Exile

Exile

 

In 1963, while still in high school J.P. Pennington, Buzz Cornelison and Jimmy Stokley started a band in Richmond, Kentucky. Catching the wave of the sixties, they grew long hair, wore funky clothing and played rock 'n roll music. They called themselves THE EXILES.
1965 Dick Clark Caravan of Stars with Gary Lewis and The Playboys, Sam the Sham and The Pharaohs, The Yardbirds, Bobby Hebb, Brian Hyland, Jimmy Clanton, The Distant Cousins, Dale Wright & The Wirght Guys and Jimmy Stokely & The Exiles
The Dick Clark Caravan Of Stars hit the road in 1965 and picked up THE EXILES to perform on several dates in and around Kentucky. They continued touring nationally with the Caravan of Stars through '68 opening the show and providing backup for headlining superstars like Freddie Cannon, B.J. Thomas and others. During their time with the "Caravan of Stars" tour, Clark gave them an added bonus, a piece of advice: "Don't ever forget your audience," Clark preached. The boys adopted Dick Clark's advice as their creed.
In the late '60s they recorded for Date Records and Columbia Records, and in the early '70s for SSS International, Date, Curb and Wooden Nickel. With the help of Cecil Jones of Lemco Sound Studios in Lexington, the Exiles developed and polished their sound. The band changed musical styles throughout the mid-sixties and, in 1976, changed their base of operations to Lexington, KY. They shortened the name to EXILE. Regional hit records such as "Devil's Bite" and "Church Street Soul Revival" (written and produced by Tommy James) came easily as the band became a Kentucky tradition.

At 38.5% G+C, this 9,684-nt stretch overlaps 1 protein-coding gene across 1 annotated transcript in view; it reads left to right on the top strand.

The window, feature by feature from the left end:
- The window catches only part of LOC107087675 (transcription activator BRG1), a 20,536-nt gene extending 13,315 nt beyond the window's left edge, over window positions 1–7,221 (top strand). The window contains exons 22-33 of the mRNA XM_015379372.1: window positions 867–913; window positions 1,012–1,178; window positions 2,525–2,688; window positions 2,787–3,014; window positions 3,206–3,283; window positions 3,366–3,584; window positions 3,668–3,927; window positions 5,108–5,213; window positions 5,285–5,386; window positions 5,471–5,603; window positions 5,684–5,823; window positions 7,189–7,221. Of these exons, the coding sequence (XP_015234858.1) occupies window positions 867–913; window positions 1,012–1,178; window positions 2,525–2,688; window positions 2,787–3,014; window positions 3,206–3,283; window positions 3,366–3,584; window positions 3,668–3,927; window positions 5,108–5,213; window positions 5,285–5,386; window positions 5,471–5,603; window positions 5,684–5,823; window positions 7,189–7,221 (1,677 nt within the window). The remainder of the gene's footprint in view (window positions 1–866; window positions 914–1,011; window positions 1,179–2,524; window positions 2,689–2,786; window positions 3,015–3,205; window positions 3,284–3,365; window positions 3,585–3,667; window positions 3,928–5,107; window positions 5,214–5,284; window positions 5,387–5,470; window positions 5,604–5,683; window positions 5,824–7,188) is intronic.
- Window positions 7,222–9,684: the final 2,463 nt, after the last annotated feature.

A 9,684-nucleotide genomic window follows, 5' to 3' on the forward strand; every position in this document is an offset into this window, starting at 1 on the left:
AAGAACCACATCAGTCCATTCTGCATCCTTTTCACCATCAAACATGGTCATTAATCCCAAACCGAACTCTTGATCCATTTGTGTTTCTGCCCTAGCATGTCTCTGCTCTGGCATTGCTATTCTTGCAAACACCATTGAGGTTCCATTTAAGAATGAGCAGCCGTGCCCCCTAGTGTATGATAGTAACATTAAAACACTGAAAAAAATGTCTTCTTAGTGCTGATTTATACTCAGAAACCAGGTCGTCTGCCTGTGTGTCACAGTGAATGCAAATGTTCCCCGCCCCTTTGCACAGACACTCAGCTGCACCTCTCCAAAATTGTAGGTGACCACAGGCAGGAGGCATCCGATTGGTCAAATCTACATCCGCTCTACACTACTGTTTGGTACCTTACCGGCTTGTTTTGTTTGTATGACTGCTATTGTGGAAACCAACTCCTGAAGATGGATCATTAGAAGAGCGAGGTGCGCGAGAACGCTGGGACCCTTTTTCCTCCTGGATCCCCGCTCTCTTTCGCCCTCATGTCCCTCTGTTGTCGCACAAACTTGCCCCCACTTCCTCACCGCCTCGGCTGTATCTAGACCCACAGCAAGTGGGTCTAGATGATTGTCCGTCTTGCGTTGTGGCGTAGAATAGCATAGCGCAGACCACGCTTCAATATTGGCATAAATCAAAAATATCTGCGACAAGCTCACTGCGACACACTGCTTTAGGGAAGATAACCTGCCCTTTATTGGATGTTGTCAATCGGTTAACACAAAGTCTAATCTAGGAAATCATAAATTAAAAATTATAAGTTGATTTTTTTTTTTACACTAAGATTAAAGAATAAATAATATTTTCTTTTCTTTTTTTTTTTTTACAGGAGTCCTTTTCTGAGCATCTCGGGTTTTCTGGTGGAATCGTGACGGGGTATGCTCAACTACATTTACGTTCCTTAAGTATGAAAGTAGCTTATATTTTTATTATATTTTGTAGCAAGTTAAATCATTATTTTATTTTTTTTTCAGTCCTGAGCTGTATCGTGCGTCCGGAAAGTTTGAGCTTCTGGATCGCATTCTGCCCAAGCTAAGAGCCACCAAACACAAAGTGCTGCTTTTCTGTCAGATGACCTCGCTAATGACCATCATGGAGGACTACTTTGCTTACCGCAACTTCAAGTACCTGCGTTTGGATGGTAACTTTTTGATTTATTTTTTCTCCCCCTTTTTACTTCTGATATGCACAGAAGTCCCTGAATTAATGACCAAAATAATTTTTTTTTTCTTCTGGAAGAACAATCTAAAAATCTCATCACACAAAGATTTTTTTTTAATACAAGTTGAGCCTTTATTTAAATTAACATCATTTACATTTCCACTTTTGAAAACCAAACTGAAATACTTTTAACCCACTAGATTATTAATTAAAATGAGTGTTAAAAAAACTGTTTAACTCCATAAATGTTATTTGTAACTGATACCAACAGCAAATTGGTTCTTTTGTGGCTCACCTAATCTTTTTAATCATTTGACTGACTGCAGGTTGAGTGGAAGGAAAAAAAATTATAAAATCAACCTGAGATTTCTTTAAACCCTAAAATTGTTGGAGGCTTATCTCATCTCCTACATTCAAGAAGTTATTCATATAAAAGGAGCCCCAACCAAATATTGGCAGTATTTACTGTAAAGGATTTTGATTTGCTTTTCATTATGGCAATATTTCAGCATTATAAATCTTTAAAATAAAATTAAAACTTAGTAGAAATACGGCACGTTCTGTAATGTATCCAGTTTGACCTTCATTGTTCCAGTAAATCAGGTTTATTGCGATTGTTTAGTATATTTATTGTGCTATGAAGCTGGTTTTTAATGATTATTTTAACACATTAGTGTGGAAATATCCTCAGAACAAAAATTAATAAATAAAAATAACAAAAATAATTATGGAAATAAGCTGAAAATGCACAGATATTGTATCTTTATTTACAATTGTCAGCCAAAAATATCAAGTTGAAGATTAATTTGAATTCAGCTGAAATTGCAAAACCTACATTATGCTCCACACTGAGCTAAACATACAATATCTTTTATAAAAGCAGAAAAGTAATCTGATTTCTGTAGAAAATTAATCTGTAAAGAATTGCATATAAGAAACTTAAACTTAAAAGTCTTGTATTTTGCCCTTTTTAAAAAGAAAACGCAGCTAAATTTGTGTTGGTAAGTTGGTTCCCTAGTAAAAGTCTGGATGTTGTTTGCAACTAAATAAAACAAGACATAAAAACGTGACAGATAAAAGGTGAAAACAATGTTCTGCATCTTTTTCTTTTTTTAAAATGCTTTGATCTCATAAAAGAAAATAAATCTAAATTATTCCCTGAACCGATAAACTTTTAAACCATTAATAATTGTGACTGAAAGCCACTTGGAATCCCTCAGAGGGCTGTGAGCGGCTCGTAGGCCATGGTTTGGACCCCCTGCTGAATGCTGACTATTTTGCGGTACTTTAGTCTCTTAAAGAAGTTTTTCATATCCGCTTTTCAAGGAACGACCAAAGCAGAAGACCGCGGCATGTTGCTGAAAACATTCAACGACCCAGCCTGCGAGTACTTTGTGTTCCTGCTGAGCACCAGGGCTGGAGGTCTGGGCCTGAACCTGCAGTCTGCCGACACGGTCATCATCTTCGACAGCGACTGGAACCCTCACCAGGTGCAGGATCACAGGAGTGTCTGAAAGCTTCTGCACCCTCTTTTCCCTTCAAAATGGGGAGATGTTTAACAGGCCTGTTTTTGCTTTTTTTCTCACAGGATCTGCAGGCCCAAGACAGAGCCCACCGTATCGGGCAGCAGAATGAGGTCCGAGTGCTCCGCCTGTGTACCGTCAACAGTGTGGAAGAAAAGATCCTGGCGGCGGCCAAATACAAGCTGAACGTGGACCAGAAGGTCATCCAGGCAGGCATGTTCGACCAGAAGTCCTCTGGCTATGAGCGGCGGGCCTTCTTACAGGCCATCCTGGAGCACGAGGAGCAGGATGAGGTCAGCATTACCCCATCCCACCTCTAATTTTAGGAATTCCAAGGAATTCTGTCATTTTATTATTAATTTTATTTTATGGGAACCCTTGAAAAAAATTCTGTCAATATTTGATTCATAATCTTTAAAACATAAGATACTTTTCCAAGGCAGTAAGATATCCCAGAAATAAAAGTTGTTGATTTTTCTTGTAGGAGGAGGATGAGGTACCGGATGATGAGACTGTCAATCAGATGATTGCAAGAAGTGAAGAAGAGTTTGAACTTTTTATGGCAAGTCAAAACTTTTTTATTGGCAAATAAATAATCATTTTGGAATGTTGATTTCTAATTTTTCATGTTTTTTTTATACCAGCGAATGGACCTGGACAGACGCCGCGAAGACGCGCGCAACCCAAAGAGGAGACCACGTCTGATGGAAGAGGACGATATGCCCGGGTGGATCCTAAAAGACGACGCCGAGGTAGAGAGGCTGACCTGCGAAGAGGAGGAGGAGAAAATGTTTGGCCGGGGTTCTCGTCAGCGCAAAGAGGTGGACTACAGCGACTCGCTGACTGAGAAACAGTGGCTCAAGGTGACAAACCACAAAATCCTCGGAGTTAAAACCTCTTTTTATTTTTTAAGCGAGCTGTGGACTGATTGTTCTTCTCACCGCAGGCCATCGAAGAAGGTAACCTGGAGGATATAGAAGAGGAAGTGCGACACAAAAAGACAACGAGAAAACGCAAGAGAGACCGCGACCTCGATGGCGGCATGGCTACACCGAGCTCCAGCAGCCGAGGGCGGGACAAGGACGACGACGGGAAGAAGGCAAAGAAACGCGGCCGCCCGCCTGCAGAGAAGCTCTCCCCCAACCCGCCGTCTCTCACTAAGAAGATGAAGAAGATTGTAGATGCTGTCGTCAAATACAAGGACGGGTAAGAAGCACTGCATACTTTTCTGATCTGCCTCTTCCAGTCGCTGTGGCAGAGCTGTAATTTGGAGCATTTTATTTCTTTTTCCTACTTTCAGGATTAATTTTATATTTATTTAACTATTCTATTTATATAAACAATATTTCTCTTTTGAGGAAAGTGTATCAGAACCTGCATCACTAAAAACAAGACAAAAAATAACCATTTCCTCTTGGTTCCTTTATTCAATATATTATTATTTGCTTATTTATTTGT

In 1976 Exile met Mike Chapman, an Australian who had established himself as a record producer in England. He had come to the United States to find an experienced group who wrote their own material. Chapman heard a demo and went to Exile's next show. The first Exile/Chapman collaboration contained the "magic ingredient" required for success. This combination produced the Mixed Emotions album on Warner/Curb, the source of "Kiss You All Over," which remained on the pop music charts for 23 weeks, holding the No. 1 spot for a solid month. "Kiss You All Over" broke onto the charts in July 1978, but didn't reach the top until September. It remained America's favorite record for four weeks, and stayed on the best-seller list for nearly six months. Their follow up single, "You Thrill Me," also from this album, went Top 40 as well. The band had finally hit pay dirt with the #1 pop smash, and hit the road touring with Aerosmith, Heart, Dave Mason, Boston, Seals & Crofts and other hot pop acts of the late seventies throughout the U.S., Europe and Africa.